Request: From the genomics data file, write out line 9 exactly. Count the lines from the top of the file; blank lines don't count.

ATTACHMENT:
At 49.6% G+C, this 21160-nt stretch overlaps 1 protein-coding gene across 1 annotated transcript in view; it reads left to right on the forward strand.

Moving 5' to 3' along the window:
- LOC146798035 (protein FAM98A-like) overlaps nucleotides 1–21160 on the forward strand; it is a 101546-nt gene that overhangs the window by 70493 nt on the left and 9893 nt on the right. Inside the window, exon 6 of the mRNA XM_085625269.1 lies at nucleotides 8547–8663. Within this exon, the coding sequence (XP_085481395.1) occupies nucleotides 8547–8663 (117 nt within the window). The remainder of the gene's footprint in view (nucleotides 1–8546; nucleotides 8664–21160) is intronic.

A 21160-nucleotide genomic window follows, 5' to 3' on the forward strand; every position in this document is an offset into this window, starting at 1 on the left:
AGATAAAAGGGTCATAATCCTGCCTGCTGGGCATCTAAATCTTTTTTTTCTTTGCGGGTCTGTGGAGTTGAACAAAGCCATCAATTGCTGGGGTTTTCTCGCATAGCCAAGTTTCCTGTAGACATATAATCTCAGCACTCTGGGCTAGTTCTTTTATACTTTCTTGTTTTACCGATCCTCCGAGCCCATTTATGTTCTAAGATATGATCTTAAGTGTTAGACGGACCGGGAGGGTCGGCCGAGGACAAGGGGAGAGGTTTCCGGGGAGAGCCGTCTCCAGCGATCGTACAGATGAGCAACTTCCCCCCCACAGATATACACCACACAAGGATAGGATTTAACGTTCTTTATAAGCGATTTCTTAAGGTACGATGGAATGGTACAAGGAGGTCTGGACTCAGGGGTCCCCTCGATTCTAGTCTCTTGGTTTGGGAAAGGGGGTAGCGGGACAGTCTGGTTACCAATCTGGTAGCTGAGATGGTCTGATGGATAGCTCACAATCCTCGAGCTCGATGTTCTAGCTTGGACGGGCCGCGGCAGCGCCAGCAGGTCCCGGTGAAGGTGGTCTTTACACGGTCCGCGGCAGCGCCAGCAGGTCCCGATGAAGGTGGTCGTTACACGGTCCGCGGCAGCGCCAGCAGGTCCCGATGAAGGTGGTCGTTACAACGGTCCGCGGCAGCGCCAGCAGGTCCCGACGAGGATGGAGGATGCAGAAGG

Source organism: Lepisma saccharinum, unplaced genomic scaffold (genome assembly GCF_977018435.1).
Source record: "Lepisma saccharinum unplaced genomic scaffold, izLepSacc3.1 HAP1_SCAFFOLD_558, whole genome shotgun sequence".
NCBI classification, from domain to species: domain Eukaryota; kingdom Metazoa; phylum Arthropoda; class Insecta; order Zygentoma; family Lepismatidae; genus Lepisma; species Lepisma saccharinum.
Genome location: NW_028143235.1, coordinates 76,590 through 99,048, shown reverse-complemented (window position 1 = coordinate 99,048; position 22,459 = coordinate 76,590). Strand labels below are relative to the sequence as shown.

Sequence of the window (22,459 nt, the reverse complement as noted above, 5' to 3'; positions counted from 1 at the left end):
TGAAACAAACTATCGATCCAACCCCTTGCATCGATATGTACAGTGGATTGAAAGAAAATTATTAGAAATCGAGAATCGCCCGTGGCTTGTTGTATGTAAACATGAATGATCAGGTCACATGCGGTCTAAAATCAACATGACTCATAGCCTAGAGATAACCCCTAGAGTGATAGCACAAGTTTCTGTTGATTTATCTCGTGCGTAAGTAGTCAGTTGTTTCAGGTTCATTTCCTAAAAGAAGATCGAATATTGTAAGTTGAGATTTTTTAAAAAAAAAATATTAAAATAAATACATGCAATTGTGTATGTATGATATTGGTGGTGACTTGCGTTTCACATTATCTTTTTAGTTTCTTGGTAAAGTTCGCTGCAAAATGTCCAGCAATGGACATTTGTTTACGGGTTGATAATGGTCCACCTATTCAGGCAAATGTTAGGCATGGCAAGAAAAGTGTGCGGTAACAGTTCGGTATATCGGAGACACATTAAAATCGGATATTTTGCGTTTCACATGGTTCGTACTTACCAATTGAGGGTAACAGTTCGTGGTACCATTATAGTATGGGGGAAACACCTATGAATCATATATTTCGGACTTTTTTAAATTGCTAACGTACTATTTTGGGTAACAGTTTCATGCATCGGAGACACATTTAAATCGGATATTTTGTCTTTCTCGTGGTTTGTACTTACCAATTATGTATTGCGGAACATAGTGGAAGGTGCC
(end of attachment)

Genome location: NW_028143235.1, coordinates 76,590 through 99,048, shown reverse-complemented (window position 1 = coordinate 99,048; position 22,459 = coordinate 76,590). Strand labels below are relative to the sequence as shown.